Among notable titles and authors in the past year, Karen Slaughter and Tess Gerritsen had both been placed on the list, it seemed that Dr. Robert C. Atkins's diet approach was returning to favor, as in the States, and Random imprints published (or were about to publish) no fewer than seven out of the 20 chosen by Granta as the most promising young British novelists. Books in which she took particular pleasure, and which as yet have no American publisher, include Douglas Kennedy's 1940s Greenwich Village novel The Pursuit of Happiness and a prize-winning study of noted British architect Sir Edwin Lutyens (he designed the British Embassy in Washington, the celebrated Cenotaph war memorial in Whitehall, and many notable English country houses) by Jane Ridley. Random had done a million copies of Ian McEwan's Atonement in the first year, and had scored "an amazing breakthrough" with Alison Pearson's I Don't Know How She Does It.
Bloomsbury: Another Surprise Hit
One of the great success stories of recent years among smaller publishers has been that of Bloomsbury (Publisher of the Year at the Nibbies for two successive years recently), and chairman Nigel Newton took pleasure in pointing out that, while awaiting the new Harry Potter volume in June, the house had stepped into the breach once more by having what was universally acknowledged as the sleeper bestseller of the Christmas season: Ben Schott's Schott's Original Miscellany, an eccentric, beautifully designed collection of lists and odd facts that still headed bestseller lists six weeks after Christmas, having landed there around Christmas Day.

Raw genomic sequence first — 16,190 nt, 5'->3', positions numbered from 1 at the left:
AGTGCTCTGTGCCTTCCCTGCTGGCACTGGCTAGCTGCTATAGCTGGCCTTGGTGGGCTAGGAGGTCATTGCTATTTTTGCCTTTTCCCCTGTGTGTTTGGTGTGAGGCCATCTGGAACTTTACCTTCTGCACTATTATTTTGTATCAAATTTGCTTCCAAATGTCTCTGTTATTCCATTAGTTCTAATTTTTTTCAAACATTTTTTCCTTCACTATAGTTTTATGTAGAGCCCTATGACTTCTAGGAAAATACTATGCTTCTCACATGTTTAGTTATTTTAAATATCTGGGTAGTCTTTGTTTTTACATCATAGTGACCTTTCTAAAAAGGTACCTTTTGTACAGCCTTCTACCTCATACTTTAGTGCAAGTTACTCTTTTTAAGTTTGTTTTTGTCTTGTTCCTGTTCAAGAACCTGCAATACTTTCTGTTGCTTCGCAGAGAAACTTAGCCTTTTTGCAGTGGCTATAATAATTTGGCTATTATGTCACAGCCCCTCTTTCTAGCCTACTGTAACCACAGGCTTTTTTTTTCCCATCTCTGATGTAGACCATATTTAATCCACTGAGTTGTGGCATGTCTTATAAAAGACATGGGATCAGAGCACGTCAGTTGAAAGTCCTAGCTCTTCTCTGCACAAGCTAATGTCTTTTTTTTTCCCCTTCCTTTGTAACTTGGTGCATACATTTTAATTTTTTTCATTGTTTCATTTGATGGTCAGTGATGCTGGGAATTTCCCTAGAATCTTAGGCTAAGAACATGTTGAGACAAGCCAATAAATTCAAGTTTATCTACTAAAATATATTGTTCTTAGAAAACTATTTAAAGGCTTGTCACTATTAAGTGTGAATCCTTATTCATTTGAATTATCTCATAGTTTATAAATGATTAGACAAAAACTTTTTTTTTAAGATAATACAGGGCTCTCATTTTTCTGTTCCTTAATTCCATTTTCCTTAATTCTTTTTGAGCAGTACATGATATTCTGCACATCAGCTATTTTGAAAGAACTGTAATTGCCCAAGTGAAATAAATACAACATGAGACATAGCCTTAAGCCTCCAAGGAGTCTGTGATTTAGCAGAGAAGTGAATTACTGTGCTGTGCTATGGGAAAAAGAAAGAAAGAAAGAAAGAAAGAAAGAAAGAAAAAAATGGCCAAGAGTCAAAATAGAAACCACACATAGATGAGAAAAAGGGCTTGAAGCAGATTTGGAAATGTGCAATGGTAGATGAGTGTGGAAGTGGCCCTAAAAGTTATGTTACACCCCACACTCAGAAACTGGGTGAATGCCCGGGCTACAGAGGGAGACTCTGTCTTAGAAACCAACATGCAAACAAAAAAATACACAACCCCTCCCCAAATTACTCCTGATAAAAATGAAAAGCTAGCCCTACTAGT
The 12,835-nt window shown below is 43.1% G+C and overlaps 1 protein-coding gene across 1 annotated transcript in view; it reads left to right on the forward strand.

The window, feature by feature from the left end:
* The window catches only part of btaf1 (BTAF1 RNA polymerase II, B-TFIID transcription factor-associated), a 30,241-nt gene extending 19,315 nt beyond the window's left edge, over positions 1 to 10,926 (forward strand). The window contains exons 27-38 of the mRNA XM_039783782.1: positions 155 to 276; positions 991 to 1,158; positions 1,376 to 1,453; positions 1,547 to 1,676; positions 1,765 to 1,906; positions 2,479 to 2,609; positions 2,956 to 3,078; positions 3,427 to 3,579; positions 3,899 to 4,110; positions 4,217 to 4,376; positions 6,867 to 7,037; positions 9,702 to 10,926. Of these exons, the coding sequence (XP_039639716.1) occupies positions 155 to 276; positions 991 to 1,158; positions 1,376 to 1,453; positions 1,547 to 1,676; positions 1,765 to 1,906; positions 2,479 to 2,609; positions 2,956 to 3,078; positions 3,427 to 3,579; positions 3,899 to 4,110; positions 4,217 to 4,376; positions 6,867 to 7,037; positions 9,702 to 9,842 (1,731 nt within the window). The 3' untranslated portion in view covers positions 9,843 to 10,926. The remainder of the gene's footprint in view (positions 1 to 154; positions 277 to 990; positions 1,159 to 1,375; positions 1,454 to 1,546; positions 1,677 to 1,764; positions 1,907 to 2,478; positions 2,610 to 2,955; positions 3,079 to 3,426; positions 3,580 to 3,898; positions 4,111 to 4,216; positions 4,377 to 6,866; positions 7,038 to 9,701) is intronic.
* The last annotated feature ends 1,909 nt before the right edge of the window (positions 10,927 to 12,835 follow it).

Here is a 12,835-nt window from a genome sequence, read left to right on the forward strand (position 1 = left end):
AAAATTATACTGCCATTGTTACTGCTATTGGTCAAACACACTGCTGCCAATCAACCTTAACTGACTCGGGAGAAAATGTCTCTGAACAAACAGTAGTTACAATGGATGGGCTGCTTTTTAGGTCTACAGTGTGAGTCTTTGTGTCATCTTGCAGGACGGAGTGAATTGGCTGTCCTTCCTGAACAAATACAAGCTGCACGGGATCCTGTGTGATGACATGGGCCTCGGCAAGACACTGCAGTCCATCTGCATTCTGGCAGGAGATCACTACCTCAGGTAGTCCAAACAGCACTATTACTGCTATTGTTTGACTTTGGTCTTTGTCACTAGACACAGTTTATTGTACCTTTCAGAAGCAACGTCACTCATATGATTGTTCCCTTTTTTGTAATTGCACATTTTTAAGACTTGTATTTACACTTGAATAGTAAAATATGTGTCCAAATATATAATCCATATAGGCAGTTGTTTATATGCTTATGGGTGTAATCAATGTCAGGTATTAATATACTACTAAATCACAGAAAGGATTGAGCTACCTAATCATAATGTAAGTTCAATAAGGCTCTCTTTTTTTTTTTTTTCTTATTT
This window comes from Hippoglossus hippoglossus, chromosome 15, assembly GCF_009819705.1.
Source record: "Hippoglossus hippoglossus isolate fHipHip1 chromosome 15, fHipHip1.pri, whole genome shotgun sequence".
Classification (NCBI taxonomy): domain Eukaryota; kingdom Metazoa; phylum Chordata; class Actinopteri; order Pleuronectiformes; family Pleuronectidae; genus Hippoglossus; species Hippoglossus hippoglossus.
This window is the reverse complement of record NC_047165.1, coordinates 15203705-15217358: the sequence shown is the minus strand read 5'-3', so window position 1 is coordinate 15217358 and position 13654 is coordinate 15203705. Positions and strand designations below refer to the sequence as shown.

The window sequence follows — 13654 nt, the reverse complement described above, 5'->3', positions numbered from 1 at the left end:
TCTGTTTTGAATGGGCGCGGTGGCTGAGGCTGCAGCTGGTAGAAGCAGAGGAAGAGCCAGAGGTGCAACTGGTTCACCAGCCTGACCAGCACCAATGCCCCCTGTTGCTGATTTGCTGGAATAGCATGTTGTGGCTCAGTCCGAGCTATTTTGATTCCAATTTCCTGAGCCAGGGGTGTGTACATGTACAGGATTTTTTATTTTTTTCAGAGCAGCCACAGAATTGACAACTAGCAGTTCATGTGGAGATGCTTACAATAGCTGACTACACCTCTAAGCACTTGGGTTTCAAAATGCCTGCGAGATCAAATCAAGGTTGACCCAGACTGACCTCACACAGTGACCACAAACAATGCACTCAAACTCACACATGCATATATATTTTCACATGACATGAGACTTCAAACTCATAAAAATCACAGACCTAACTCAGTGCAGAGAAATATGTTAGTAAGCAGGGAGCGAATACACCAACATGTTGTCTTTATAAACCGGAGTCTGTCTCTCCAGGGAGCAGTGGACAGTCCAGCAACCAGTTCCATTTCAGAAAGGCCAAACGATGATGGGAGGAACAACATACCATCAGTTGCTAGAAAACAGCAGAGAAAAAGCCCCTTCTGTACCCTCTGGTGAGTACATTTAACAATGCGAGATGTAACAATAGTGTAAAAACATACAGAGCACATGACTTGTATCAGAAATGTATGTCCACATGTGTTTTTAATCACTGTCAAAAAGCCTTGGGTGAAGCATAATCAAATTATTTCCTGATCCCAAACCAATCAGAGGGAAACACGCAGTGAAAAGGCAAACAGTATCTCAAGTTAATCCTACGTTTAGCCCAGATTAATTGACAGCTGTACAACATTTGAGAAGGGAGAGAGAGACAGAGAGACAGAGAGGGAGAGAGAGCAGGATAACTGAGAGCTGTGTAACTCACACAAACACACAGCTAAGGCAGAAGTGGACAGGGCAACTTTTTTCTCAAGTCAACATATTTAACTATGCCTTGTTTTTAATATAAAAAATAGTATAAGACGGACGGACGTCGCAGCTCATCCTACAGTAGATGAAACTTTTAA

Schott, who had worked in advertising and then as a photographer, had designed the book himself and sent it to Newton personally, who delightedly turned it over to editor Rosemary Davidson. "It was a beautiful physical object; its look is an essential part of its charm," Newton said. Sales director David Ward took it up "passionately," and the house began with a printing of 30,000 copies in late October. The Blackwell's bookstore chain took it up, the Guardian gave it a front cover in its magazine section, calling it the "publishing sensation of the year," then there was a partial serialization in the Telegraph just before Christmas, which again described it as a sensation. "So people rushed out to get it," and, proving it is "not just a gift book," Schott's still heads the list, having sold more than a quarter million copies to date. "There will be others," promised Newton, who said the book, so far unseen in the U.S., will be published here by Bloomsbury USA this fall, with 30% new copy especially for an American edition. Already, he declared, St. Martin's sales reps, which sell Bloomsbury's titles, report a deal of excitement among American booksellers.